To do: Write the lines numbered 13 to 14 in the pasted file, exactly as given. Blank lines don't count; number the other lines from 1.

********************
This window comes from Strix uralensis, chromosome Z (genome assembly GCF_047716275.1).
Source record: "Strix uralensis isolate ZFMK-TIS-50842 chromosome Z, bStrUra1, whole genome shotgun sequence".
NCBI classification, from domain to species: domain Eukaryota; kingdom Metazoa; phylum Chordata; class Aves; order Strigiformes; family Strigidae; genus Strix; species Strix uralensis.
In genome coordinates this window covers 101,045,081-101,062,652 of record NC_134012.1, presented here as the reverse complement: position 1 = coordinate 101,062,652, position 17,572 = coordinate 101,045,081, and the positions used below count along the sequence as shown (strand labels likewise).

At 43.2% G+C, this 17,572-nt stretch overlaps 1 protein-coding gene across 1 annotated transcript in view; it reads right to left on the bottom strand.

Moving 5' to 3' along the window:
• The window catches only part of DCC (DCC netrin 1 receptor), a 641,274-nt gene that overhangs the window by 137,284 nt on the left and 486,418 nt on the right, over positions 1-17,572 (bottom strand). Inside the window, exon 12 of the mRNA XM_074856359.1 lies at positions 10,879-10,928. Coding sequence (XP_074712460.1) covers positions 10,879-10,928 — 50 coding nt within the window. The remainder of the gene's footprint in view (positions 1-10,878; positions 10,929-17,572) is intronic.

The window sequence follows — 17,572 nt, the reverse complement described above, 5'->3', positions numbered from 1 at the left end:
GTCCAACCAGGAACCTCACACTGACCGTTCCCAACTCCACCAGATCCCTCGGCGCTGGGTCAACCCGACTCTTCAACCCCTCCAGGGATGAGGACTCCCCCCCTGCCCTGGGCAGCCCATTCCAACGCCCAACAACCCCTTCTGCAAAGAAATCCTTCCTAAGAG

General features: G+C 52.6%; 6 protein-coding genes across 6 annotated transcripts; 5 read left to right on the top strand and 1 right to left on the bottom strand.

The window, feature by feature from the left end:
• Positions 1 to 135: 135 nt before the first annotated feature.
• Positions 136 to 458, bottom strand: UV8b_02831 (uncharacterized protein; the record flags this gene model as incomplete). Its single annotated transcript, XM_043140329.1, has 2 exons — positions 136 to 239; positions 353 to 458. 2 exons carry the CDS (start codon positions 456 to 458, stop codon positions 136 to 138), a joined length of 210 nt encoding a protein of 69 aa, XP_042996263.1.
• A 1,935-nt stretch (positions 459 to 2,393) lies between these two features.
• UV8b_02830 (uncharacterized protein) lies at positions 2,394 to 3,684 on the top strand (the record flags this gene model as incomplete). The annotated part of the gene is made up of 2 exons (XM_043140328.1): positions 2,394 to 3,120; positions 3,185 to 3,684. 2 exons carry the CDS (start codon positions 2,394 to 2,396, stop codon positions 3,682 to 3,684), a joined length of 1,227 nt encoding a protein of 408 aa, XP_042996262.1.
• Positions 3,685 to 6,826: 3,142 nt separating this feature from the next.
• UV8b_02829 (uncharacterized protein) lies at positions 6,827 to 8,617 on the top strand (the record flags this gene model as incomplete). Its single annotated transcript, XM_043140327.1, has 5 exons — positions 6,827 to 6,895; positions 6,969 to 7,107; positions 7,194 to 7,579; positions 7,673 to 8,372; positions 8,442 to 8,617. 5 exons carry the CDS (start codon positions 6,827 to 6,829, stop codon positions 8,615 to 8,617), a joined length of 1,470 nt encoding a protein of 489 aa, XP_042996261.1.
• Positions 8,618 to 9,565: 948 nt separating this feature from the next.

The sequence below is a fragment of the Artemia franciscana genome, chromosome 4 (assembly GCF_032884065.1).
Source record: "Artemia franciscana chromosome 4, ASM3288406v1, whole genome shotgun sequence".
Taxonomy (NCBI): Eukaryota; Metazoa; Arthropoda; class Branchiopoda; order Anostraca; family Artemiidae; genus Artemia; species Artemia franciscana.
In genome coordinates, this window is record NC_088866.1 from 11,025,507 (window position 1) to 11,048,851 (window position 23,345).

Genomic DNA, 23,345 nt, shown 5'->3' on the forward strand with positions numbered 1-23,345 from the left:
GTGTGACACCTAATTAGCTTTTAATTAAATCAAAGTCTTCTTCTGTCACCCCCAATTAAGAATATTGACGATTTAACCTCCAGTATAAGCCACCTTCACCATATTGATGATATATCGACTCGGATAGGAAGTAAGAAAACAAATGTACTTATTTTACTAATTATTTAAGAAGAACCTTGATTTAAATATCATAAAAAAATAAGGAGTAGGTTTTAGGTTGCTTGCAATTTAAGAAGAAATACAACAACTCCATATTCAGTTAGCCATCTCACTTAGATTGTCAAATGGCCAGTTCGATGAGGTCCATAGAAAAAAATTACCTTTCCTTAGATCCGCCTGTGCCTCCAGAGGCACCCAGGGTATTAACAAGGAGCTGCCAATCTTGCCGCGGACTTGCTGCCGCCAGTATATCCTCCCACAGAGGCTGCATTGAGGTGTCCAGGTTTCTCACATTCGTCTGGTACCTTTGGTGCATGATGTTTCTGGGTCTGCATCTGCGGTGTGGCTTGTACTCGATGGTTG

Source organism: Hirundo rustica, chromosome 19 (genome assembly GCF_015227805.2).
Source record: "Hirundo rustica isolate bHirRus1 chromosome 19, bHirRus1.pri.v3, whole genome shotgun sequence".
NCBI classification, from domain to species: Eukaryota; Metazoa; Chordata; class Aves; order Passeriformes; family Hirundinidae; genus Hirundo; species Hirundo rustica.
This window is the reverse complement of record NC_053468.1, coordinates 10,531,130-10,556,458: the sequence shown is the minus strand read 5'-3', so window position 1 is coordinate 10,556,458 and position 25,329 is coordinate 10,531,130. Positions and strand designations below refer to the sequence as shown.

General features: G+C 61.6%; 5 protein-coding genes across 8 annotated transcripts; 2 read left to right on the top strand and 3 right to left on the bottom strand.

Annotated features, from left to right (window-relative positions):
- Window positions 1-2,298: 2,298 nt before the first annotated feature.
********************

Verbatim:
• Positions 136 to 458, bottom strand: UV8b_02831 (uncharacterized protein; the record flags this gene model as incomplete). Its single annotated transcript, XM_043140329.1, has 2 exons — positions 136 to 239; positions 353 to 458. 2 exons carry the CDS (start codon positions 456 to 458, stop codon positions 136 to 138), a joined length of 210 nt encoding a protein of 69 aa, XP_042996263.1.
• A 1,935-nt stretch (positions 459 to 2,393) lies between these two features.